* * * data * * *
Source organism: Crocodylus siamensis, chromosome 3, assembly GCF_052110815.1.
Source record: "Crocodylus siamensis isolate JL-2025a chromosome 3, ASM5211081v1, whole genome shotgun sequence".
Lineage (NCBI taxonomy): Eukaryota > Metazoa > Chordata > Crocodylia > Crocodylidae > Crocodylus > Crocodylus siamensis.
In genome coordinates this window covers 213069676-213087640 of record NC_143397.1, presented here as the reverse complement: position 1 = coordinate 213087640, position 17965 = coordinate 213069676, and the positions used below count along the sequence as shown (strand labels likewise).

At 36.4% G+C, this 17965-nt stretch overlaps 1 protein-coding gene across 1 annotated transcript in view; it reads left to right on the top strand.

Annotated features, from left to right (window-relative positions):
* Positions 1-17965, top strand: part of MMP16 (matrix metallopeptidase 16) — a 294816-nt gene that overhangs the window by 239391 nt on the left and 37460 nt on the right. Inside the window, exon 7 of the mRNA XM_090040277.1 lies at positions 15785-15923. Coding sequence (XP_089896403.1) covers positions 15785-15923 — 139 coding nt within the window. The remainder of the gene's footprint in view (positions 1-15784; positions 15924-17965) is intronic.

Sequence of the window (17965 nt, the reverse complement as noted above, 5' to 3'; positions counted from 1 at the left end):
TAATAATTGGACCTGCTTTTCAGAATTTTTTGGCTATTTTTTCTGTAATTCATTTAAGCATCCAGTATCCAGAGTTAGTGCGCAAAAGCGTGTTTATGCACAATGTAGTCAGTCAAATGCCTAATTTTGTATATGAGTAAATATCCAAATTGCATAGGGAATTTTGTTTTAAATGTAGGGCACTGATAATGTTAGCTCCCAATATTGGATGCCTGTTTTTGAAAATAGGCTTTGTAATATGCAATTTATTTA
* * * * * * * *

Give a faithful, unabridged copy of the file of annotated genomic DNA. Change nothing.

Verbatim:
Source organism: Crocodylus siamensis, chromosome 3, assembly GCF_052110815.1.
Source record: "Crocodylus siamensis isolate JL-2025a chromosome 3, ASM5211081v1, whole genome shotgun sequence".
Lineage (NCBI taxonomy): Eukaryota > Metazoa > Chordata > Crocodylia > Crocodylidae > Crocodylus > Crocodylus siamensis.
In genome coordinates this window covers 213069676-213087640 of record NC_143397.1, presented here as the reverse complement: position 1 = coordinate 213087640, position 17965 = coordinate 213069676, and the positions used below count along the sequence as shown (strand labels likewise).

At 36.4% G+C, this 17965-nt stretch overlaps 1 protein-coding gene across 1 annotated transcript in view; it reads left to right on the top strand.

Annotated features, from left to right (window-relative positions):
* Positions 1-17965, top strand: part of MMP16 (matrix metallopeptidase 16) — a 294816-nt gene that overhangs the window by 239391 nt on the left and 37460 nt on the right. Inside the window, exon 7 of the mRNA XM_090040277.1 lies at positions 15785-15923. Coding sequence (XP_089896403.1) covers positions 15785-15923 — 139 coding nt within the window. The remainder of the gene's footprint in view (positions 1-15784; positions 15924-17965) is intronic.

Sequence of the window (17965 nt, the reverse complement as noted above, 5' to 3'; positions counted from 1 at the left end):
TAATAATTGGACCTGCTTTTCAGAATTTTTTGGCTATTTTTTCTGTAATTCATTTAAGCATCCAGTATCCAGAGTTAGTGCGCAAAAGCGTGTTTATGCACAATGTAGTCAGTCAAATGCCTAATTTTGTATATGAGTAAATATCCAAATTGCATAGGGAATTTTGTTTTAAATGTAGGGCACTGATAATGTTAGCTCCCAATATTGGATGCCTGTTTTTGAAAATAGGCTTTGTAATATGCAATTTATTTA